All Topics / Finance / How to determine borrowing power?

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  • Profile photo of P@tty[email protected]
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    @p-tty
    Join Date: 2012
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    Good morning,

    Is there a way for me to accurately determine my borrowing power without applying to the banks?

    I have been learning as much as I can over the last 4 months and I have just started saving for a deposit this year. I am also more clear about my goals and would like to start planning my first purchase with these goals in mind, but I would like to be more certain as to how much I can borrow.

    Thanks in advance.

    Profile photo of Jamie MooreJamie Moore
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    @jamie-m
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    Hello and welcome aboard.

    It sounds biased but the obvious answer is to work with a broker.

    Unlike a bank, a broker will have access to dozens of lenders – and different lenders have different ways of assessing your borrowing capacity.

    Most business is conducted online these days so if you're happy with using email/phone you can use any broker anywhere i the country.

    Cheers

    Jamie

    Jamie Moore | Pass Go Home Loans Pty Ltd
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    Profile photo of kong71286kong71286
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    @kong71286
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    InfoChoice has a Online Calculator that you to determine how much money you can borrow, and allows you to alter variables such as the loan term, interest rate, income, and expenses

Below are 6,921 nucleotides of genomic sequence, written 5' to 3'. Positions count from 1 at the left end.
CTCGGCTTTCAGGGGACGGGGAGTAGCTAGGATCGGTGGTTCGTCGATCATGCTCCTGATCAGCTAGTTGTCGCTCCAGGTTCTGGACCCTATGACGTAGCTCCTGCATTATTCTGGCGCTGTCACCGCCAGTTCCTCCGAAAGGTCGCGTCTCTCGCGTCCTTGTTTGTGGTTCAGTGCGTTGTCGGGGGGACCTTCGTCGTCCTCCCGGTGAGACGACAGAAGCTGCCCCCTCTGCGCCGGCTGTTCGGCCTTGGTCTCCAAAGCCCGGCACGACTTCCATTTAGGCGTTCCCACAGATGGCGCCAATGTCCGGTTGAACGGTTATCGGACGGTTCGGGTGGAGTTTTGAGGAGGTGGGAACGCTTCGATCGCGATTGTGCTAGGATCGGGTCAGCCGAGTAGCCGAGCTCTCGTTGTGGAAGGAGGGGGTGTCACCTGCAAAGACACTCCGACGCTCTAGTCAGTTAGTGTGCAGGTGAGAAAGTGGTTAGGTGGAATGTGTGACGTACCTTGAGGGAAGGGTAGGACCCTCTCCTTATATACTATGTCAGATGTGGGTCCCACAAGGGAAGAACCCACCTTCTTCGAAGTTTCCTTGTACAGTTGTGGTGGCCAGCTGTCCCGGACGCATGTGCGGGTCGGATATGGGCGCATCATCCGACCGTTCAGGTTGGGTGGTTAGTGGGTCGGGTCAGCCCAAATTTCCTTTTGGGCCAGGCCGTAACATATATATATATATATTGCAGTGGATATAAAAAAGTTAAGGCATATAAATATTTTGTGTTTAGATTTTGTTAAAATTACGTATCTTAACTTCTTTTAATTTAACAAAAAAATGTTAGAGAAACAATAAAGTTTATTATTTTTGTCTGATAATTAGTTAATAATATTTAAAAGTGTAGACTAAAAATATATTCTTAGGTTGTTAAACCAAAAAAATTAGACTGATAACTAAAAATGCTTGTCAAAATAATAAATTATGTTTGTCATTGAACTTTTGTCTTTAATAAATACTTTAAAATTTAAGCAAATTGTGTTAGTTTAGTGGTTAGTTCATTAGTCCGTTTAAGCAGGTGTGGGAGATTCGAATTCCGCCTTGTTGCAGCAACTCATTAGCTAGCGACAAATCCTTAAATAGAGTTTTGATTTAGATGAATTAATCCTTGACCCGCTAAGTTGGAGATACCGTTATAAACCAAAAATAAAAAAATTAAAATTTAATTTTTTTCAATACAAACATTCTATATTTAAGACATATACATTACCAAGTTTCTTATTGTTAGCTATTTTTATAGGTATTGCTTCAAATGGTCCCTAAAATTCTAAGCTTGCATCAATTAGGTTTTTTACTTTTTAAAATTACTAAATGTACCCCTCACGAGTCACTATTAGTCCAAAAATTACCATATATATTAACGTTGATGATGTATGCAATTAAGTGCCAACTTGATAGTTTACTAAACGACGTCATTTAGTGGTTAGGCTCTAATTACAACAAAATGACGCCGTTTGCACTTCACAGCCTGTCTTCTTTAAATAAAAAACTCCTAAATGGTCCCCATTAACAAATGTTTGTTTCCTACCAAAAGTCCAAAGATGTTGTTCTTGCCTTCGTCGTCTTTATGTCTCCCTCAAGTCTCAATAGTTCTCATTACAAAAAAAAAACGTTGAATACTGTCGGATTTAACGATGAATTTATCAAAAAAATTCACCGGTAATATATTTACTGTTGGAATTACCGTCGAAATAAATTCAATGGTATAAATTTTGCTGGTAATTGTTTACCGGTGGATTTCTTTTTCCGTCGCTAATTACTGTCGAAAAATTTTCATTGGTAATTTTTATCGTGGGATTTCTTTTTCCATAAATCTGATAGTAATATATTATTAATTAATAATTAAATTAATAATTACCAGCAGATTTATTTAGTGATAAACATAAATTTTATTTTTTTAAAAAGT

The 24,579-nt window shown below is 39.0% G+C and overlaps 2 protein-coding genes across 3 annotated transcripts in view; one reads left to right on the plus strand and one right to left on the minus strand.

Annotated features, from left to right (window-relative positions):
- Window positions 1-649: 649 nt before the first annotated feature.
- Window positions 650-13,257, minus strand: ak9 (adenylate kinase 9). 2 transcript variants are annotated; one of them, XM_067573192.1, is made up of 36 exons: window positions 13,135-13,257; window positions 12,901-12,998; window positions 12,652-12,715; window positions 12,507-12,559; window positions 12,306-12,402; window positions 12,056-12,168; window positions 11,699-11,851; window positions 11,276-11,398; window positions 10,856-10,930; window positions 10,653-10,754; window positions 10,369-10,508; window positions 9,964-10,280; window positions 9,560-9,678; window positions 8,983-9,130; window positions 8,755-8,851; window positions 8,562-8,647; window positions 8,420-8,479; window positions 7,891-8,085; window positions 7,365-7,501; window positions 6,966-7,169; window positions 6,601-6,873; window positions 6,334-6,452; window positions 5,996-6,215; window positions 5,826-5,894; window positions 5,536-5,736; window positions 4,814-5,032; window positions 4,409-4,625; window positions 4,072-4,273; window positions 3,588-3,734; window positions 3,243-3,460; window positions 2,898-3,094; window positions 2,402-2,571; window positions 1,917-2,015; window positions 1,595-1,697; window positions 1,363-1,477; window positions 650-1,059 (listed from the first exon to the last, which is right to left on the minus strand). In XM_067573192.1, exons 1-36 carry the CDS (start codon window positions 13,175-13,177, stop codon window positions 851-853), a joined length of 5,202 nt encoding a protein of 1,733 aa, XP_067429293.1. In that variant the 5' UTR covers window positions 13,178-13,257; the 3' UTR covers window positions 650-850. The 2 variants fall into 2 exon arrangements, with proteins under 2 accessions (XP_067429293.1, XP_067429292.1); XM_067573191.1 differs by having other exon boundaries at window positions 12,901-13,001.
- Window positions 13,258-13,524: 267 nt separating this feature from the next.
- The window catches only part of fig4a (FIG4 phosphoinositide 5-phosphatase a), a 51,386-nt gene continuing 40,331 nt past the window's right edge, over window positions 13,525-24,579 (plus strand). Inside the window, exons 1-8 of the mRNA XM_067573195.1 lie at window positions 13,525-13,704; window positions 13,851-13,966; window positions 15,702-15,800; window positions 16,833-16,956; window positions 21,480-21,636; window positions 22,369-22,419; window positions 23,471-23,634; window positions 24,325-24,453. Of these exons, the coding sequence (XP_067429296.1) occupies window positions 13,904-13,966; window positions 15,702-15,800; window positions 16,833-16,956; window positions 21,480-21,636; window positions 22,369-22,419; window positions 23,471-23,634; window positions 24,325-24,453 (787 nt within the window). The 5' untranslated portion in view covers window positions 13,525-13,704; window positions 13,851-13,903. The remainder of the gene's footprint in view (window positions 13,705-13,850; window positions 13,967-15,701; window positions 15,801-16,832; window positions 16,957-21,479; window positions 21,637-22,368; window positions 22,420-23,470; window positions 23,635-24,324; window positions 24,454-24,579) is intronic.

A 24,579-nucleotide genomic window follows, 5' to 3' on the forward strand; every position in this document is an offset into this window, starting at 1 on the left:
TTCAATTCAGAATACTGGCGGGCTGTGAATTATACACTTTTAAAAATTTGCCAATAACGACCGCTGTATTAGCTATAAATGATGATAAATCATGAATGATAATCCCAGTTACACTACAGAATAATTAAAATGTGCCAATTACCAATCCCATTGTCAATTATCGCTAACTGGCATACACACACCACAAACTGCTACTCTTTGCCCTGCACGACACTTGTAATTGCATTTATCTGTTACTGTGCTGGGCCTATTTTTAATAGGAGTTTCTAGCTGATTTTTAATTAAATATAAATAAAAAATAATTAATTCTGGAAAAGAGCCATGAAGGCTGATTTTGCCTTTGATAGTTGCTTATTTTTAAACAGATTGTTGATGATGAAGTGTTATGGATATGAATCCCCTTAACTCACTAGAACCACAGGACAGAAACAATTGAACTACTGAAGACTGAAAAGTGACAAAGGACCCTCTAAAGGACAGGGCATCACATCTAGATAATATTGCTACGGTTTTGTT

Profile photo of P@tty[email protected]
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    @p-tty
    Join Date: 2012
    Post Count: 7

    Thanks Jamie – Can brokers still do this without applying for a pre-approval? I don't want to apply for anything yet, just work out the possible strategies/options with what I can borrow.

    Also, how would i work out what i can borrow after my first purchase, so i can move forward? Is this something i can also sit down and work out with a broker when I am ready to start? Should the accountant be involved with this part?

    Thanks Kong71286 – are these fairly accurate? Do they consider most lenders? From what I understand lenders may lend different amounts based on the same circumstances. ??

    Thank you

    Profile photo of Richard TaylorRichard Taylor
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    @qlds007
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    Hi [email protected]

    Yes Brokers do this all day long and often we work with a client 6 months before they are read to purchase.